These six elements have kept the special works teams busy for the past two years. This has involved some 130,000m3 of diaphragm wall, excavated using a hydraulic grab and a Hydrofraise®, almost 70km of drilling.
These structures have now been backfilled, or else this is underway, and the internal structures are under construction.
The Friche Arrighi site is largely taken up by surface installations to facilitate operation of the TBMs.
One might have thought the special works teams were practically finished, and yet there is much left to do.
The main line is punctuated by the presence of four circular shafts located between the stations.
They will ensure access for the emergency services once the line is in use, along with ventilation and smoke extraction from the tunnel. These “smaller” works have an internal diameter of around 19 meters. They are made of a diaphragm wall with a thickness of 1.2m, with depths of between 50 and 68m. A fifth additional structure, the 1404P, located on the SMI loop, will allow emergency access to the service tunnel. This rectangular structure is made up of eight 1-meter-thick panels to a depth of 49m. The particularity of work on these elements was the extremely tight working space in a dense urban environment. In some cases, the slurry treatment plants were displaced to adjacent sites.
Each of the auxiliary structures is joined to the tunnel by branches dug using the traditional method. To ensure safety during this phase, waterproofing by injection of bentonite slurry was first carried out.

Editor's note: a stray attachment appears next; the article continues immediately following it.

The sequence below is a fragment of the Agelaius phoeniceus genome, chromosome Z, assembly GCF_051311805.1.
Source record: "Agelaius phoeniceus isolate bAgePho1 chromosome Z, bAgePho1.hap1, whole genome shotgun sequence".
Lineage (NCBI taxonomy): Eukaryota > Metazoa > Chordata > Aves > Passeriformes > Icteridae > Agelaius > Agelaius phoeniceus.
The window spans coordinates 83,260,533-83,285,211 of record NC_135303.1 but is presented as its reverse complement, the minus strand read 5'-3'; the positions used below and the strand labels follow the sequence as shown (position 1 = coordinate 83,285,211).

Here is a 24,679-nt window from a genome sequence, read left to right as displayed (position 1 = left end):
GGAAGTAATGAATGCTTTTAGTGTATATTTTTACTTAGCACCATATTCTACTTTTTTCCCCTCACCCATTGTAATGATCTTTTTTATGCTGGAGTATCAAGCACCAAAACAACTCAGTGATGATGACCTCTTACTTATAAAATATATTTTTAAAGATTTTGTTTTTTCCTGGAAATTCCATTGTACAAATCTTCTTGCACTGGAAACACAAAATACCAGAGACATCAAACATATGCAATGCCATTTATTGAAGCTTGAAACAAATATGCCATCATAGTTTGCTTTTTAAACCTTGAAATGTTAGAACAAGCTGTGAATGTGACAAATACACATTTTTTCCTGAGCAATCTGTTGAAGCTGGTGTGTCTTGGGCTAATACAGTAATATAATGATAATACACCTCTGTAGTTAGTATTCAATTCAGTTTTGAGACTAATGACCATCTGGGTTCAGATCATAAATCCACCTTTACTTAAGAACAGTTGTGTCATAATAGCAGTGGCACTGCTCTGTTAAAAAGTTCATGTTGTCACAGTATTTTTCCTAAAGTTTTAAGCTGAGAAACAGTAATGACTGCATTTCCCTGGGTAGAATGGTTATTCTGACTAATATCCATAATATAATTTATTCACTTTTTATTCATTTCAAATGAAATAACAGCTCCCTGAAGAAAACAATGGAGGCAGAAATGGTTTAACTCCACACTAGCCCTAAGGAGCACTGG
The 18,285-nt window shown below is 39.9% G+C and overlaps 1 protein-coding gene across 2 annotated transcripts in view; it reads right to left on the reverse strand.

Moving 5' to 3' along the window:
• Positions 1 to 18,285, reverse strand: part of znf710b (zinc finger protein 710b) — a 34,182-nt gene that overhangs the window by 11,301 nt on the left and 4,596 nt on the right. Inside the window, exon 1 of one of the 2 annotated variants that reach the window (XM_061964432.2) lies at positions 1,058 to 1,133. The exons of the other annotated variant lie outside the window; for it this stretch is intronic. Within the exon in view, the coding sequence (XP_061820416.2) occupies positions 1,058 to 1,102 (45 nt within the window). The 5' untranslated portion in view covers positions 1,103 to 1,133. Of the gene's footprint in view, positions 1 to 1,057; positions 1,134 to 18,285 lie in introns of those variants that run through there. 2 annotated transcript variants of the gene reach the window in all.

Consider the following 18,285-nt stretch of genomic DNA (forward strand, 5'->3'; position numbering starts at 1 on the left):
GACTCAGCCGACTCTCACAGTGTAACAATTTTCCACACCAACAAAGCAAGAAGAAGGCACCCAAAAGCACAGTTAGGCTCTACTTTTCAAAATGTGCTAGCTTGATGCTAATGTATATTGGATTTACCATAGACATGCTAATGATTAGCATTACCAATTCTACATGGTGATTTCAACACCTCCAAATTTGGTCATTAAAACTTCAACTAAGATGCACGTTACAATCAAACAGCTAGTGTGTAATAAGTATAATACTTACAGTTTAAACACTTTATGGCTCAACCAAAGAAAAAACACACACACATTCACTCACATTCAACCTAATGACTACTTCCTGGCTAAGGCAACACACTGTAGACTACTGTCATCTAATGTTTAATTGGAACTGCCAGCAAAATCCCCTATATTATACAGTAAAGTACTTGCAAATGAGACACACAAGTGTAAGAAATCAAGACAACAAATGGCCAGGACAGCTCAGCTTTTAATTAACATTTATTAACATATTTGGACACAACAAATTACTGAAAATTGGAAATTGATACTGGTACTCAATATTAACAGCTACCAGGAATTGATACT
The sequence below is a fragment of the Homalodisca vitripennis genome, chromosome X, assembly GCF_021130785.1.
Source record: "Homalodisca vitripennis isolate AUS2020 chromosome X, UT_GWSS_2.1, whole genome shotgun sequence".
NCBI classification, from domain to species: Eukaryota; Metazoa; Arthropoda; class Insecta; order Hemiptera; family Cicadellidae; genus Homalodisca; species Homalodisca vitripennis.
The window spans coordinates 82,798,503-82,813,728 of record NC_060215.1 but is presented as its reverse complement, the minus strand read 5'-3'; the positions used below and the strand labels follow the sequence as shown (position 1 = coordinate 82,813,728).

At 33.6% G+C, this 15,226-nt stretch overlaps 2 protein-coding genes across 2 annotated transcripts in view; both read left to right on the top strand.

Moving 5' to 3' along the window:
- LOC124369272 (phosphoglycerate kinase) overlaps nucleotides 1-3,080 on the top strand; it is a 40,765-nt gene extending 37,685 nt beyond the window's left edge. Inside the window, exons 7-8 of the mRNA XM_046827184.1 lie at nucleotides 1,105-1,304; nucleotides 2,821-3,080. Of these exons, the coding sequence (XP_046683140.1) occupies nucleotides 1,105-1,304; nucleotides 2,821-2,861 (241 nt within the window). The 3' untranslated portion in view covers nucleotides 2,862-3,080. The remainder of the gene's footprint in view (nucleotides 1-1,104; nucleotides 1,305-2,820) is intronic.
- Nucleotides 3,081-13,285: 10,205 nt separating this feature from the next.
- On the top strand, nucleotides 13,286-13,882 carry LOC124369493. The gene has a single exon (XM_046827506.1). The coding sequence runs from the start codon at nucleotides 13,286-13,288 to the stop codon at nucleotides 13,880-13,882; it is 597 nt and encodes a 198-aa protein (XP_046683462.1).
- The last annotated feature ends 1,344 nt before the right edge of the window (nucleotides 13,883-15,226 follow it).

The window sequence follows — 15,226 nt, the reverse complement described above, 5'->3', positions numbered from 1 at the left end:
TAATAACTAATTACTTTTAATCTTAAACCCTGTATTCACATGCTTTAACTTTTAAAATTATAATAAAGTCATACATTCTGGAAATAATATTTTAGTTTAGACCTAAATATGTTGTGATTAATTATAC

The first of these structures to be finished for special works was 1402P, which was completed at the end of March.
The second on the list was the 1404P, whose walls were completed by the end of May. The site will continue this year with micro-Berlin type walls and an injected bottom, before handing over to the civil engineering and backfill teams. Special works will return for the freezing phase of Sables de Beauchamp, necessary for the excavation of the connecting tunnels in 2021 once the TBM5 has been through.
As for structures 1301 and 1501, they are at the injection phase of the connecting tunnels, prior to installation of the diaphragm walls. This will continue into autumn, when work will start simultaneously on their respective diaphragm walls.
The Vert-de-Maisons station is currently being backfilled. The teams from civil engineering and earthmoving are taking turns on site to dig down to a depth of 52 meters. They will soon be joined by special works teams, who will carry out compensation drilling and freezing to make digging the cavern safe. To do this, a bespoke machine called the “Butterfly Drill” has been specially designed for this site in conjunction with the technical equipment centre at Montereau. This allows sub-horizontal drilling over a distance of some 70m, using a Hi’Drill® head, under pressure, with a deviation of less than 1%.